In mid-January in Why You Shouldn’t Expect A Return To 2% Inflation we explained some of the persistent upward pressures on inflation. Since then ten year inflation expectations derived from the treasury bond market have increased by 0.5%. Russia’s invasion of Ukraine is a big factor, but nonetheless a half point increase over the next decade is a substantial move. Preserving purchasing power is the point of saving, and inflation entrenched at a higher level investors presents new challenges to investors.
Five year inflation expectations have moved up to 3.5%
Interest rates have moved sharply higher, with the market pricing in at least one 0.50% hike over the next few months and a neutral rate around 2.5%, up from 2% a month ago. Inflation permanently above the Fed’s 2% objective is being priced in.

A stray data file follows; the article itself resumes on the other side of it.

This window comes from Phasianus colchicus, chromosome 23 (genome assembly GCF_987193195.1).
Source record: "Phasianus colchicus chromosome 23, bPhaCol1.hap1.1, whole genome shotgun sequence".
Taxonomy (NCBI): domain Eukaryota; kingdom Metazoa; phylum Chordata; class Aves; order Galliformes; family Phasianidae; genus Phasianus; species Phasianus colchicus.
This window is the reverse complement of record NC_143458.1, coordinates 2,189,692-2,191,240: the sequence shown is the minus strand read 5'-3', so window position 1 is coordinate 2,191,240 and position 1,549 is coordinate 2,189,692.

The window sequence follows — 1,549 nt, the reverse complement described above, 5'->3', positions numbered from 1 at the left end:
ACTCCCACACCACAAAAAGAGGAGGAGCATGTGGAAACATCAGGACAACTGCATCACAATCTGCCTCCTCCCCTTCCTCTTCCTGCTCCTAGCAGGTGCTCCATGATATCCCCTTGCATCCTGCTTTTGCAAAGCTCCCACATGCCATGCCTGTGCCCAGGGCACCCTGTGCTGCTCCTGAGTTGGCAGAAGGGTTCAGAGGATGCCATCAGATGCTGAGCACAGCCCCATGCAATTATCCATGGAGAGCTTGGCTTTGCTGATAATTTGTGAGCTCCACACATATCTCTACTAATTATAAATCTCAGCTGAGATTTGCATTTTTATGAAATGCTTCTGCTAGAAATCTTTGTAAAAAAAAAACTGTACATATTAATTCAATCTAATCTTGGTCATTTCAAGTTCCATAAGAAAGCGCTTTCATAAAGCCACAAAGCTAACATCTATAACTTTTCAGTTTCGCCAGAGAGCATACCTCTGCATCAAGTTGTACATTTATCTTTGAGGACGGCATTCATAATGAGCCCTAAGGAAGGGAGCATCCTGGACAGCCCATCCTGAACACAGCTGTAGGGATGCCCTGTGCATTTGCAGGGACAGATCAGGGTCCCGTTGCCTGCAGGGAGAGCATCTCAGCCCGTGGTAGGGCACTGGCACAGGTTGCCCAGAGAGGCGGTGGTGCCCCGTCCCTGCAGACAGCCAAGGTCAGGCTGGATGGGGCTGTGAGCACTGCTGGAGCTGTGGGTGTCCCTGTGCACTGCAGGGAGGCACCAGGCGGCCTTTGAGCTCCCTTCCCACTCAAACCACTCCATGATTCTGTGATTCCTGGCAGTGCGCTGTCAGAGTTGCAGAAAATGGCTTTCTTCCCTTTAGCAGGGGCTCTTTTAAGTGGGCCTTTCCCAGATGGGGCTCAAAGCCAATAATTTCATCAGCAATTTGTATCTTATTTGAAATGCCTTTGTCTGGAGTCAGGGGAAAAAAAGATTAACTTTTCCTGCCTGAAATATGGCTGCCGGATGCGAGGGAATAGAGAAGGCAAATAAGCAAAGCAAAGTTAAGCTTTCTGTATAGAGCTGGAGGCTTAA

The list of reasons to expect inflation closer to 4% than 2% over the next several years includes:
- Excess fiscal stimulus from Covid. The $1.9TN American Rescue Plan that the Democrats passed shortly after Biden’s inauguration last year is now widely accepted to be the root cause of sharply rising prices. The Federal government boosted consumption even while the Covid vaccine was allowing the economy to re-open.
- Profligate fiscal policy in #1 was exacerbated by the Federal Reserve’s 2019 reinterpretation of its mandate to tolerate inflation risk in pursuit of maximum employment. This led them to maintain highly accommodative monetary policy and expansion of their balance sheet for an additional year compared with what more orthodox policy would have required. Note also that this inflation risk tolerance persists. So while everyone can agree today’s 7.9% inflation is too high, once it falls expect the rising unemployment rate to cause much angst at the FOMC.